In a world where the school careers advisor gives us a list of jobs and tells us to choose our future, where we are told that voting for whichever politician makes us feel the least sick in the stomach is our part in shaping society, where advertising implores us to express our individuality by which mass produced items we buy; true creativity – seeing the unseen – is completely missing from most of our lives.

Of course within this there is space, as a hobby or if you can manage to make it commercially viable, to carve out a niche as an “artist”; whose role it is to create things that look nice or entertain or make people think. The problem with this kind of artist though is that the “creative industry” is an industry like any other – churning out products that will make a profit for the boss or the shareholders.

Or even for the majority of artists, who never make any money from art, we fail because by defining specific people as “artists” and specific activities as “art”, we reduce everybody else’s role to the non-creative consumer. Rather than the artist’s creativity being a spark to light more creativity in the kindling of our world, it is a single flare of imagination that reminds you of the darkness everywhere else. The role of the artist is currently to create things so that the rest of us can be entertained. So that the rest of us don’t have to create.

What I love about art is still that same characteristic – it sees and shows the unseen. It opens us up to new possibilities we hadn’t contemplated before. But like I’ve already said and as I’m sure you’ll agree, not all art does this. And at the same time, our dominant conception of art also rarely asks the question of what if there are better ways of seeing the unseen than just pictures, poetry and songs?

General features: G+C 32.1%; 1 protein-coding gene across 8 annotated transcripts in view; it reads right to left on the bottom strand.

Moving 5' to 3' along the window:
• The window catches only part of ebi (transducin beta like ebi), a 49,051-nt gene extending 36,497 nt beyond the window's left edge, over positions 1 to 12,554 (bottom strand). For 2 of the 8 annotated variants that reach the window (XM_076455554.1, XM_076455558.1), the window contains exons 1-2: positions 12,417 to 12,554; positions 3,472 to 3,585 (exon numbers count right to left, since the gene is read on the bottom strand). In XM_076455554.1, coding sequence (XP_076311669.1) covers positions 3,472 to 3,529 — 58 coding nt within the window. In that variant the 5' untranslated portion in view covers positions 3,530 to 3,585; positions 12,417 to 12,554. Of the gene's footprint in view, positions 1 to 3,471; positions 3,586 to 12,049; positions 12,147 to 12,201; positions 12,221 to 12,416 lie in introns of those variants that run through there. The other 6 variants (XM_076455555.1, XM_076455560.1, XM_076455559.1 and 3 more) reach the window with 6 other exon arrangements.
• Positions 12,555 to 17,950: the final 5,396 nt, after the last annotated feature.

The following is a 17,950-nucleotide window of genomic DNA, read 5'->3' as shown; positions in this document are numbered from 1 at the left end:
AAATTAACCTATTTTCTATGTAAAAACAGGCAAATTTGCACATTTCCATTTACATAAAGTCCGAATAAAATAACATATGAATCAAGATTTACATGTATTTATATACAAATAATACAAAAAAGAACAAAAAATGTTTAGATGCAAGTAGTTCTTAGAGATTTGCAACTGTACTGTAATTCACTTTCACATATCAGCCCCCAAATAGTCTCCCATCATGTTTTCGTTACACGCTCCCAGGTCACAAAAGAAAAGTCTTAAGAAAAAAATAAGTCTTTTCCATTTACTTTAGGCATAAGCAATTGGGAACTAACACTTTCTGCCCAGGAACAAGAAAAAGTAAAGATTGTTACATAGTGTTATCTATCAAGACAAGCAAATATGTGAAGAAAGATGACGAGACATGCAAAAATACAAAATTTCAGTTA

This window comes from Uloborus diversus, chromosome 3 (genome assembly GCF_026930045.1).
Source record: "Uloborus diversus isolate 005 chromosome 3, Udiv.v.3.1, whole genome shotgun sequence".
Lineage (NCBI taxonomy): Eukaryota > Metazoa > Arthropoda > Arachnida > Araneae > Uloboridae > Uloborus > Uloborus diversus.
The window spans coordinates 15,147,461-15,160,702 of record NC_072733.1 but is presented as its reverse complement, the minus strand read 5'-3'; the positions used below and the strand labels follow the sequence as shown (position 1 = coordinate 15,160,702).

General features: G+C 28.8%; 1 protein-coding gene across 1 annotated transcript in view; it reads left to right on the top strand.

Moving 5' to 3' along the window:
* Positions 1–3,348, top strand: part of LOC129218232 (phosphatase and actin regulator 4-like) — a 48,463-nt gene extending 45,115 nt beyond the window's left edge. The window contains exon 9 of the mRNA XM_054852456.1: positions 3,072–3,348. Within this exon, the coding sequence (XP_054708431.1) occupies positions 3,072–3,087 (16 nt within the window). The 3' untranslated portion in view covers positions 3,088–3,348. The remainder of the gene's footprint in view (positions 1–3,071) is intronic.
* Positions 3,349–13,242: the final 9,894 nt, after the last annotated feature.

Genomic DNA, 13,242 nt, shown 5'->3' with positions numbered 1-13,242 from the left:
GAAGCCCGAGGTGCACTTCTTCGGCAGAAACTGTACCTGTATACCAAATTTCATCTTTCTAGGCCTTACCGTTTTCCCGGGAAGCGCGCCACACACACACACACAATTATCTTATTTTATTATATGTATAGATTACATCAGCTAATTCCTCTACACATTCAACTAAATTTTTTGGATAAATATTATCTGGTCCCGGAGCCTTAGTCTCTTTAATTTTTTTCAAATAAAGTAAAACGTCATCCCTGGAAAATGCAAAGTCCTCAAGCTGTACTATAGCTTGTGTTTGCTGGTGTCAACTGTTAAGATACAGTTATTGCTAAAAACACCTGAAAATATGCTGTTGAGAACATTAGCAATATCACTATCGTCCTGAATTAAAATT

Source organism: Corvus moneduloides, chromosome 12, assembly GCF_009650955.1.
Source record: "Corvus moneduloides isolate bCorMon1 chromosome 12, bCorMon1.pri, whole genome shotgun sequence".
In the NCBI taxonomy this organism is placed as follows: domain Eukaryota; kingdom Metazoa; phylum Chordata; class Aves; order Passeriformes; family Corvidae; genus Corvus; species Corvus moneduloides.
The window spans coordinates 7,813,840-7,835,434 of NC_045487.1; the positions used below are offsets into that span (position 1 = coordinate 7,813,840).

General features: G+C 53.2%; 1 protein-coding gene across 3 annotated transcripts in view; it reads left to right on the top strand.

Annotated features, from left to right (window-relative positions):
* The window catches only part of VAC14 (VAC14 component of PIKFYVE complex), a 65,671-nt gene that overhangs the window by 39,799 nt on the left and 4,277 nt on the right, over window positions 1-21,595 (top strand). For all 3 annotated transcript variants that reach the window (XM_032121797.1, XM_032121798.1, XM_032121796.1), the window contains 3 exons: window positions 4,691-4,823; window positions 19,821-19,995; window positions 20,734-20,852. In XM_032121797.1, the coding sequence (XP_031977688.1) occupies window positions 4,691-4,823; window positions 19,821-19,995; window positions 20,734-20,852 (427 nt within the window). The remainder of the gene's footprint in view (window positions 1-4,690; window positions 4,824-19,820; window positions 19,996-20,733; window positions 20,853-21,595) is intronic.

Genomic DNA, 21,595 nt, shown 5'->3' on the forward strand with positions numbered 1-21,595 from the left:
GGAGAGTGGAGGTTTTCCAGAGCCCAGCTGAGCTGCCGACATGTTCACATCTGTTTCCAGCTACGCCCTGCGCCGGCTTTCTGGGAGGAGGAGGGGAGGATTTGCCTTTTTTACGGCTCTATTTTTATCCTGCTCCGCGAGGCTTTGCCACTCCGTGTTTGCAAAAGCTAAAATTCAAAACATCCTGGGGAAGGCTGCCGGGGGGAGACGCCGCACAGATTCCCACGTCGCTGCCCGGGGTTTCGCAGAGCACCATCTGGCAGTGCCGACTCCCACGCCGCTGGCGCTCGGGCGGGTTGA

Surely the ability to see things unseen and to stimulate imaginations is not limited to those of us who have the gift of being able to paint or string a few words together. Yet that is who our stages, microphones and galleries are usually reserved for.

The kind of art I’m calling for is not the abolition of what we call art (I quite like pictures and songs after all), nor is it incorporating “non-art” everyday things (like Duchamp’s urinal or Fluxus artist Joseph Beuys smacking a piano with a shoe) into established “art” mediums. What I want for us is to take the things we love in art (beauty, humour, creativity, insight), and try to see and show them across all facets of life.

Make everywhere we go into an installation, every building into a gallery. Turn our lives into moving, breathing artworks that carry everywhere the beauty of a watercolour, the daring of an avant-garde performance piece, the imagination of an expressionist painting, and which fulfill the highest calling of art – to see the unseen, and to inspire others to do the same.

In the end, the creative output I want to leave the world is not a few photocopied booklets which sit in a gallery in Childers, even though I am quite proud of those zines and that someone wants to display them in that way.

The artwork I want to be known by is whether I lived my life in a way that fully did justice to all the creativity I’ve been given. Whether I lived in a way that dug beneath the surface layers to find deeper truths. And whether the way I lived showed others new possibilities for their own lives. If songs or pamphlets I write, or pictures I draw, contribute to that; then all the better.